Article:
Since World War II, Iowans have continued to undergo considerable economic, political, and social change. In the political area, Iowans experienced a major change in the 1960s when liquor by the drink came into effect. During both the nineteenth and early twentieth centuries, Iowans had strongly supported prohibition, but in 1933 with the repeal of national prohibition, Iowans established a state liquor commission. This group was charged with control and regulation of Iowa's liquor sales. From 1933 until the early 1960s, Iowans could purchase packaged liquor only. In the 1970s, Iowans witnessed a reapportionment of the General Assembly, achieved only after a long struggle for an equitably-apportioned state legislature. Another major political change was in regard to voting. By the mid-1950s, Iowa had developed a fairly competitive two-party structure, ending almost 100 years of Republican domination within the state.
In the economic sector, Iowa also has undergone considerable change. Beginning with the first farm-related industries developed in the 1870s, Iowa has experienced a gradual increase in the number of business and manufacturing operations. The period since World War II has witnessed a particular increase in manufacturing operations. While agriculture continues to be the state's dominant industry, Iowans also produce a wide variety of products including refrigerators, washing machines, fountain pens, farm implements, and food products that are shipped around the world.
Bales of hay on a farm near Ames, Iowa.
At the same time, some traditions remain unchanged. Iowans are still widely known for their strong educational systems, both in secondary as well as in higher education. Today, Iowa State University and the University of Iowa continue to be recognized nationally and internationally as outstanding educational institutions. Iowa remains a state composed mostly of farms and small towns, with a limited number of larger cities. Moreover, Iowa is still a place where most people live stable, comfortable lives, where family relationships are strong and where the quality of life is high. In many peoples' minds, Iowa is "middle America." Throughout the years, Iowans have profited from their environment and the result is a progressive people and a bountiful land.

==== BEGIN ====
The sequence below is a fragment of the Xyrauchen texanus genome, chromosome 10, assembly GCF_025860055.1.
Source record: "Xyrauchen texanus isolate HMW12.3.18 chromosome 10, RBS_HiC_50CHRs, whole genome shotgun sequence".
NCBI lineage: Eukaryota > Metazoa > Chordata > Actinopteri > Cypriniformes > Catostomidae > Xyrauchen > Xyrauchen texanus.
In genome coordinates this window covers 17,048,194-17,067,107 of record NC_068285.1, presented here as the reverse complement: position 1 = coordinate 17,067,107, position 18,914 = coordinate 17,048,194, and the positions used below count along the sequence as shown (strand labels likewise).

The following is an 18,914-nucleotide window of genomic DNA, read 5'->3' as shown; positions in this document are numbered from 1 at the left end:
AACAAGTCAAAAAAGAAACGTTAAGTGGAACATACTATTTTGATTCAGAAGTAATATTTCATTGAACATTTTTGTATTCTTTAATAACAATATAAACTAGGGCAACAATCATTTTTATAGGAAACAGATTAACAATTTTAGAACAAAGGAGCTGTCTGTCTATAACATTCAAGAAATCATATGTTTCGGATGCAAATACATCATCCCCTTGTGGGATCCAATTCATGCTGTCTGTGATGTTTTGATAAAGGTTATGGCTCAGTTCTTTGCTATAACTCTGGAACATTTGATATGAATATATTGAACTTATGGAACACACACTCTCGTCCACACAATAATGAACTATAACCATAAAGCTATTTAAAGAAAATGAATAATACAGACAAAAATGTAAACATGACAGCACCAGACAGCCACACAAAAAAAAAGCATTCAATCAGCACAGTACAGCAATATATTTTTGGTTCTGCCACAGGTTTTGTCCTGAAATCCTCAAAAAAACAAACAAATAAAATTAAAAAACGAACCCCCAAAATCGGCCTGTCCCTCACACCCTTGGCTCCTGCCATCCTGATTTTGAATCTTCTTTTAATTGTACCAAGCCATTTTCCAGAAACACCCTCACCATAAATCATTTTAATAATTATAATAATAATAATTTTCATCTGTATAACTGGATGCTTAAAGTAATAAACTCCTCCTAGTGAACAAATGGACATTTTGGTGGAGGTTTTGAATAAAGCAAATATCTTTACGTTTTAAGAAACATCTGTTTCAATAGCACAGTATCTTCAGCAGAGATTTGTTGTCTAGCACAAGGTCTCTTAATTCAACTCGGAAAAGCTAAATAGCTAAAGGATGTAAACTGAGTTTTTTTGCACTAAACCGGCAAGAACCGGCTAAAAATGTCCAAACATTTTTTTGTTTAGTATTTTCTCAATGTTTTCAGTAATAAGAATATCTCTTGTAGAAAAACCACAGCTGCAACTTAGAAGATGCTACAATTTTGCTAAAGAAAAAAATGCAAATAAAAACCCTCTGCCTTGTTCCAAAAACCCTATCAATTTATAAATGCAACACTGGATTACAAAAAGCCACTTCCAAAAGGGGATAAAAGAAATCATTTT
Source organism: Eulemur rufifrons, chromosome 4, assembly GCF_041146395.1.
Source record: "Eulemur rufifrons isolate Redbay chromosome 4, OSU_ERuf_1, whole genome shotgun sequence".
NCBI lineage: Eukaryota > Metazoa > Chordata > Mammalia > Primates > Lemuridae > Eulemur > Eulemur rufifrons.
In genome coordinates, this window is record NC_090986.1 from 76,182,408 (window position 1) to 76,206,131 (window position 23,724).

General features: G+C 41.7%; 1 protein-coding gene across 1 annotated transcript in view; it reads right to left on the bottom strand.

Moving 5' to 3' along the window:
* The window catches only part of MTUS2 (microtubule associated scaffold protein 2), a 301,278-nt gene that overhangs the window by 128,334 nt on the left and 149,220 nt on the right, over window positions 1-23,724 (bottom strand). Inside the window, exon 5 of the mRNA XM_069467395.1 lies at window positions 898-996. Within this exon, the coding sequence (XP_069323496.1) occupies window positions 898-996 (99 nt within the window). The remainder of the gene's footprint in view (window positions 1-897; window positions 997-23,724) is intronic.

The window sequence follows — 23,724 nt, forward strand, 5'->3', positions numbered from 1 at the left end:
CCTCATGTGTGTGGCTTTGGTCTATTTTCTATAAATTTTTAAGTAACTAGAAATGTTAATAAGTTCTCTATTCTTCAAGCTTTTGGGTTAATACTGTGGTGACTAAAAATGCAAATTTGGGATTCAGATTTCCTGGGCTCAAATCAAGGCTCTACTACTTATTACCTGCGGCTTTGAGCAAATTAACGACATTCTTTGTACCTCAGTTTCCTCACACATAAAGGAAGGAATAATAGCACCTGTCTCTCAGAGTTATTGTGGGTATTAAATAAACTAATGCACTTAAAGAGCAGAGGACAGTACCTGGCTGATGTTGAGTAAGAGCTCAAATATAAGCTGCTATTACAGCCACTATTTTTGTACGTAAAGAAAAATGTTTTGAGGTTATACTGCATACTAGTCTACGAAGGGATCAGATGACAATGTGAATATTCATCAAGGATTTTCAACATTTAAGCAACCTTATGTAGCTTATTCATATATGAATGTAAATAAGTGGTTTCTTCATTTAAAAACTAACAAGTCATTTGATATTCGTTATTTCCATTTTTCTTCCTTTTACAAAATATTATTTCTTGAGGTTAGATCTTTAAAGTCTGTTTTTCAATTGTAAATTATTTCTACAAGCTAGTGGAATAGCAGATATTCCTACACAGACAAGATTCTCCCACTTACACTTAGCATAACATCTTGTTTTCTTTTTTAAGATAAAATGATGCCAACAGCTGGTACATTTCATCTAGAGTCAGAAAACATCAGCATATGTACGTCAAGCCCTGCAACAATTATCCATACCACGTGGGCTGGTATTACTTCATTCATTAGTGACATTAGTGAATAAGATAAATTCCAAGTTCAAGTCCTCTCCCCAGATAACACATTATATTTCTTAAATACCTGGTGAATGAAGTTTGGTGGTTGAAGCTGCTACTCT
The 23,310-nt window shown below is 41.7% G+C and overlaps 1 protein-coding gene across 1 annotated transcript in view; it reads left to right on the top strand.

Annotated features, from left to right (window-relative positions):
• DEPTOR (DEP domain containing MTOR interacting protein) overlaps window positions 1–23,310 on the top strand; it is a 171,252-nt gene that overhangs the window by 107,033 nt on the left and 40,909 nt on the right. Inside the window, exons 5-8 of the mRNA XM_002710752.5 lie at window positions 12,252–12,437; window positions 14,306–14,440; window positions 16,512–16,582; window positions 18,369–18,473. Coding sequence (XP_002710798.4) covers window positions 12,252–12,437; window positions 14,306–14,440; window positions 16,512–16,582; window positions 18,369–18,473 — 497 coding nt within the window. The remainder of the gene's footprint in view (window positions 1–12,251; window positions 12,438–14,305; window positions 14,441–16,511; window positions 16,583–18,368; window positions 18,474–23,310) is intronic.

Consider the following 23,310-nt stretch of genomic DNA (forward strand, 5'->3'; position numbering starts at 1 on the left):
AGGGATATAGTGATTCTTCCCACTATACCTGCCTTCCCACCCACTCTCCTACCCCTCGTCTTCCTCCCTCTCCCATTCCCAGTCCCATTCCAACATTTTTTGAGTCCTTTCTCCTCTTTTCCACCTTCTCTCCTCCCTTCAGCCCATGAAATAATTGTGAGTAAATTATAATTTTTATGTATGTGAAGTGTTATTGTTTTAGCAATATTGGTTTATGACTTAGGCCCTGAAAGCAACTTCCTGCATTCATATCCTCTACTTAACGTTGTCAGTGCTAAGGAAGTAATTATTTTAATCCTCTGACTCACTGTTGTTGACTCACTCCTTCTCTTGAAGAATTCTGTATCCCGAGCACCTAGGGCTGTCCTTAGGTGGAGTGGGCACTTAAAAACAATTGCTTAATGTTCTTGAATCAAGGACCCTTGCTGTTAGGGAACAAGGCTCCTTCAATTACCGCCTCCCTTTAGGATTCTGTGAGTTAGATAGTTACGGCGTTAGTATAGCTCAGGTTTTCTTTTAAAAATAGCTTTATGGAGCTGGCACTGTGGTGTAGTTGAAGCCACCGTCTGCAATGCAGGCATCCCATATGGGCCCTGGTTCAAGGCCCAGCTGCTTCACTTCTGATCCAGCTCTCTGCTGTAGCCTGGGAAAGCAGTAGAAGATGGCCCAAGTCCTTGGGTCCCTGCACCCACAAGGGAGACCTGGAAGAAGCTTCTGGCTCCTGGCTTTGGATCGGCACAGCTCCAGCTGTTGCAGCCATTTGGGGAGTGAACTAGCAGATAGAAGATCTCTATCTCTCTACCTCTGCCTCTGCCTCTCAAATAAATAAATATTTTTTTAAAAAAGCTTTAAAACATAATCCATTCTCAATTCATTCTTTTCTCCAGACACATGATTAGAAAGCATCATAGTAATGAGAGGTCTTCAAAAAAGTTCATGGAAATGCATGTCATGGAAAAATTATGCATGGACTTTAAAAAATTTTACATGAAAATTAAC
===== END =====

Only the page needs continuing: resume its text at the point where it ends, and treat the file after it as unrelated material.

Law and government
The state capital is Des Moines. The current Governor is Tom Vilsack (Democrat) and the two U.S. Senators are Chuck Grassley (Republican) and Tom Harkin (Democrat). The five U.S. Congressmen are Jim Leach (Republican), Jim Nussle (Republican), Steve King (Republican), Tom Latham (Republican), and Leonard Boswell (Democrat). (See List of Governors of Iowa)
The Code of Iowa contains the statutory laws of the State of Iowa. The Iowa Legislative Service Bureau is a non-partisan governmental agency that is responsible for organizing, updating and publishing the Iowa Code. The Iowa Code is republished in full every other odd year (i.e., 1999, 2001, 2003, etc..) and is supplemented in even years.
See: Iowa General Assembly and Iowa State Capitol
See: List of Iowa counties
Iowa is bordered by Minnesota on the north, Nebraska and South Dakota on the west, Missouri on the south, and Wisconsin and Illinois on the east.
The Mississippi River forms the eastern boundary of the state. The boundary along the west is formed by the Missouri River south of Sioux City and by the Big Sioux River north of Sioux City. The topography of the state is gently rolling plains. Loess hills lie along the western border of the state. Some of these are several hundred feed thick. There are few natural lakes in the state, most notably Spirit Lake, Lake Okoboji and West Lake Okoboji in northwest Iowa.
The point of lowest elevation is Keokuk in southeast Iowa. The point of highest elevation is Hawkeye Point, located in a feedlot north of Sibley in northwest Iowa. Considering the size of the state, there is very little elevation difference.
The state's total gross state product for 1999 was $85 billion placing Iowa 30th in the nation. Its per capita income for 2000 was $26,723. Iowa's main agricultural outputs are hogs, corn, soybeans, oats, cattle and dairy products. Its industrial outputs are food processing, machinery, electric equipment, chemical products, publishing and primary metals.
According to the U.S. Census Bureau, as of 2003, Iowa's population was estimated at 2,944,062 people.